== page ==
In the middle of July, FDA announced a public hearing on facilitating competition and innovation in the biologics marketplace. Following the hearing, September 4, comments were accepted in the docket (FDA-2018-N-2689) until last Friday, September 21.
The agency’s Federal Register notice listed a series of questions, but one of them struck me — at the time — as surprising. FDA asked for comment on the “potential application” of “umbrella exclusivity” for biologics. Why surprising? Because I would not have thought it controversial. More than five dozen comments have been filed, though, and at least one company (Mylan) has argued that the statute doesn’t permit the umbrella.
So it seems like it might be timely to back up and explain this.
Continue reading “The Puzzling Uncertainty about Umbrella Exclusivity”
Earlier this week, several major news outlets (CNN, Fox Business, and Bloomberg) reported that Coca-Cola is considering making a move into “cannabis drinks” — as evidenced by supposed talks with Aurora Cannabis, Inc., a Canadian owned and operated company that sells a variety of cannabis products including several strains of dried cannabis as well as several oils. The company finally issued a statement, in response to many media inquiries: “We have no interest in marijuana or cannabis. Along with many others in the beverage industry, we are closely watching the growth of non-psychoactive CBD as an ingredient in functional wellness beverages around the world. The space is evolving quickly. No decisions have been made at this time.”
Caution might well be warranted with respect to products for sale in the United States, because of the often-overlooked drug exclusion rule at FDA. Coca-Cola has sophisticated FDA counsel, and I am sure they are on top of this issue. But others watching legal and real-world developments relating to sale of cannabis may not be aware of the rule, which presents a significant legal impediment to the sale of CBD in any form other than approved new drugs (even if no medical claims are made).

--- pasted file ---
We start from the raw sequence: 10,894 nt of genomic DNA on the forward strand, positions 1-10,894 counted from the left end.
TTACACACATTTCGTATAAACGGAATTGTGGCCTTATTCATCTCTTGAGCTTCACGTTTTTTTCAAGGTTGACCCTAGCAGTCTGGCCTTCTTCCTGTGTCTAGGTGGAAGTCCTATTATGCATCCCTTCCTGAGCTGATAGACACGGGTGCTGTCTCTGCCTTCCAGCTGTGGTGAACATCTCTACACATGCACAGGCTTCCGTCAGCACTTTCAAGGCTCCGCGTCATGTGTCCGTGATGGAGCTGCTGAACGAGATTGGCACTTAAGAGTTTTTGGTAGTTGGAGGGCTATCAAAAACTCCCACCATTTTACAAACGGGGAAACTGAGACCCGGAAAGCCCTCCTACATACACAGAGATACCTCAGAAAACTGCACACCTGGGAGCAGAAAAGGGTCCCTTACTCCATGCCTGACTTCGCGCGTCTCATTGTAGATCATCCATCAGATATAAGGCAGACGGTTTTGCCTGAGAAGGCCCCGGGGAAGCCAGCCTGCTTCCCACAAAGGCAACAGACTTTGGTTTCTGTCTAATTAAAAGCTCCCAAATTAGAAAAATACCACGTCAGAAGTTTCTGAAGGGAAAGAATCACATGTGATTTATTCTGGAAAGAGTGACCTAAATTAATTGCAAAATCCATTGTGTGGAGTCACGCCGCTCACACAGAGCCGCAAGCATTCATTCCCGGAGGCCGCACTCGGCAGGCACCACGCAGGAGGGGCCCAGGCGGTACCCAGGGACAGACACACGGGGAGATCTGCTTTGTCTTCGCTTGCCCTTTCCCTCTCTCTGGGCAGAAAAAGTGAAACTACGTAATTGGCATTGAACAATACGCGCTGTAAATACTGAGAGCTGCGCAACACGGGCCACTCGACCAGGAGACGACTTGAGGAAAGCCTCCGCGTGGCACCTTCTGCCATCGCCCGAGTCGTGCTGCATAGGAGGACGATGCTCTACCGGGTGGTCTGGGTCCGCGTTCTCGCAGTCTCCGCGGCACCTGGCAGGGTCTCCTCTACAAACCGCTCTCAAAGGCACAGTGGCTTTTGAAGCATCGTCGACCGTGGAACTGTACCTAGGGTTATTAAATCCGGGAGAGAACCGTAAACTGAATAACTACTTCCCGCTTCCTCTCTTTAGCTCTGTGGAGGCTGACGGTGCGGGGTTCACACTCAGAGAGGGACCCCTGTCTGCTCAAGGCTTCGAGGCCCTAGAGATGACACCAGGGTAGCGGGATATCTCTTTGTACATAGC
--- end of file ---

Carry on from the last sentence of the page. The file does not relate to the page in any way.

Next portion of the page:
Many people don’t know about the drug exclusion rule . . .
Continue reading “Cannabis and the Often Overlooked Drug Exclusion Rule”
Based on the dispute between Celltrion and Genentech over Celltrion’s biosimilar version of Rituxan (rituximab), it should be clear that interpretive disputes relating to the patent dance in the 2010 biosimilar law are far from over. The patent dance is indeed the gift that keeps on giving. And some of the interpretive conundrums lead to ridiculous results, at least, if you’re at all interested in saving litigants money. Look at what Genentech recently found itself doing.
Continue reading “The Patent Dance: A Reasonable Response to the Specter of Reasonable Royalties”
As earlier posts on this blog have noted (here and here), the Supreme Court’s 2017 ruling in Sandoz v. Amgen effectively put an end to arguments that biosimilar applicants can be forced to participate in the “patent dance” with biologics innovators. Even still, there are lots of interesting issues relating to the patent litigation provisions of the 2010 biosimilars law. Here’s one percolating in the courts right now: can a biosimilar company start to dance and then change its mind? Or does it have to finish what it started?
This arises in a dispute between Genentech and Celltrion over a biosimilar copy of Rituxan (rituximab). There’s a second issue in this dispute, which I will describe in another blog post. First some background, and then I’ll unpack the litigation.
Continue reading “Biosimilar Patent Litigation: the “Finish What You Started” Rule”